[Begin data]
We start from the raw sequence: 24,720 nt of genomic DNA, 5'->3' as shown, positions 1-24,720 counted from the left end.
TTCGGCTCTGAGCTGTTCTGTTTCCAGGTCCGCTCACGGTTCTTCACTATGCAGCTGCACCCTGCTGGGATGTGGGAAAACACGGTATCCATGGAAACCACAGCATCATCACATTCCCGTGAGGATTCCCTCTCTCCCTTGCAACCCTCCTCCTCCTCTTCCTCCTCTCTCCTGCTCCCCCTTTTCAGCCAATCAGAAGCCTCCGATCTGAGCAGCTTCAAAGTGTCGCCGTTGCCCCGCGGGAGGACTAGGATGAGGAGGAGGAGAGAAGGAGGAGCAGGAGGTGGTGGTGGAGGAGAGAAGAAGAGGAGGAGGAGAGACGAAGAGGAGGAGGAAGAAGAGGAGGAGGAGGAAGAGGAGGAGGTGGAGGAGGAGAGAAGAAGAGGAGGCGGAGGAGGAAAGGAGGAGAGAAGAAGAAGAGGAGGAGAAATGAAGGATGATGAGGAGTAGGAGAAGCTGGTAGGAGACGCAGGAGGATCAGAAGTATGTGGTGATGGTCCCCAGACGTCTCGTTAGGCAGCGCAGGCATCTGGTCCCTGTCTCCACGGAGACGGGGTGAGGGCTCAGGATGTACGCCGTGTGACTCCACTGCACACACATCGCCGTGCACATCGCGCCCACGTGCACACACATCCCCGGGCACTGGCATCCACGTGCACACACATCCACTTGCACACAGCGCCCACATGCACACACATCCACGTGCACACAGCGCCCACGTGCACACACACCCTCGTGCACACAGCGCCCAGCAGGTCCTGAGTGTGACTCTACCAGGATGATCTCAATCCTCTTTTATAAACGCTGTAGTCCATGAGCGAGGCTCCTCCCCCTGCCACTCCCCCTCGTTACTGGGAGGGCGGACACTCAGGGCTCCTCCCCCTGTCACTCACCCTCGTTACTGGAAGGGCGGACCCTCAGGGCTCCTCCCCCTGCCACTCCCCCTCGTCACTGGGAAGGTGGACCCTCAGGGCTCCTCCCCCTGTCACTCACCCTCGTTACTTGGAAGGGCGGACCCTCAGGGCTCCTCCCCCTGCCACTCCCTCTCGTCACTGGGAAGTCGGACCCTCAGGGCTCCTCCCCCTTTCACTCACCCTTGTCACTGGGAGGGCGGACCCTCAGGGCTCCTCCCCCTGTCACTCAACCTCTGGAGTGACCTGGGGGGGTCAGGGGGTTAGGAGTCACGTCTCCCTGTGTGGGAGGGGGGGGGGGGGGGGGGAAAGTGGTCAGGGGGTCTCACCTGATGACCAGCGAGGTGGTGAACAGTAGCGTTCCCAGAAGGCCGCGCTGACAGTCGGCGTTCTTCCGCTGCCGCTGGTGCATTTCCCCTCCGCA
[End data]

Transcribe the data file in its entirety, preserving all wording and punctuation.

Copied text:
We start from the raw sequence: 24,720 nt of genomic DNA, 5'->3' as shown, positions 1-24,720 counted from the left end.
TTCGGCTCTGAGCTGTTCTGTTTCCAGGTCCGCTCACGGTTCTTCACTATGCAGCTGCACCCTGCTGGGATGTGGGAAAACACGGTATCCATGGAAACCACAGCATCATCACATTCCCGTGAGGATTCCCTCTCTCCCTTGCAACCCTCCTCCTCCTCTTCCTCCTCTCTCCTGCTCCCCCTTTTCAGCCAATCAGAAGCCTCCGATCTGAGCAGCTTCAAAGTGTCGCCGTTGCCCCGCGGGAGGACTAGGATGAGGAGGAGGAGAGAAGGAGGAGCAGGAGGTGGTGGTGGAGGAGAGAAGAAGAGGAGGAGGAGAGACGAAGAGGAGGAGGAAGAAGAGGAGGAGGAGGAAGAGGAGGAGGTGGAGGAGGAGAGAAGAAGAGGAGGCGGAGGAGGAAAGGAGGAGAGAAGAAGAAGAGGAGGAGAAATGAAGGATGATGAGGAGTAGGAGAAGCTGGTAGGAGACGCAGGAGGATCAGAAGTATGTGGTGATGGTCCCCAGACGTCTCGTTAGGCAGCGCAGGCATCTGGTCCCTGTCTCCACGGAGACGGGGTGAGGGCTCAGGATGTACGCCGTGTGACTCCACTGCACACACATCGCCGTGCACATCGCGCCCACGTGCACACACATCCCCGGGCACTGGCATCCACGTGCACACACATCCACTTGCACACAGCGCCCACATGCACACACATCCACGTGCACACAGCGCCCACGTGCACACACACCCTCGTGCACACAGCGCCCAGCAGGTCCTGAGTGTGACTCTACCAGGATGATCTCAATCCTCTTTTATAAACGCTGTAGTCCATGAGCGAGGCTCCTCCCCCTGCCACTCCCCCTCGTTACTGGGAGGGCGGACACTCAGGGCTCCTCCCCCTGTCACTCACCCTCGTTACTGGAAGGGCGGACCCTCAGGGCTCCTCCCCCTGCCACTCCCCCTCGTCACTGGGAAGGTGGACCCTCAGGGCTCCTCCCCCTGTCACTCACCCTCGTTACTTGGAAGGGCGGACCCTCAGGGCTCCTCCCCCTGCCACTCCCTCTCGTCACTGGGAAGTCGGACCCTCAGGGCTCCTCCCCCTTTCACTCACCCTTGTCACTGGGAGGGCGGACCCTCAGGGCTCCTCCCCCTGTCACTCAACCTCTGGAGTGACCTGGGGGGGTCAGGGGGTTAGGAGTCACGTCTCCCTGTGTGGGAGGGGGGGGGGGGGGGGGGAAAGTGGTCAGGGGGTCTCACCTGATGACCAGCGAGGTGGTGAACAGTAGCGTTCCCAGAAGGCCGCGCTGACAGTCGGCGTTCTTCCGCTGCCGCTGGTGCATTTCCCCTCCGCA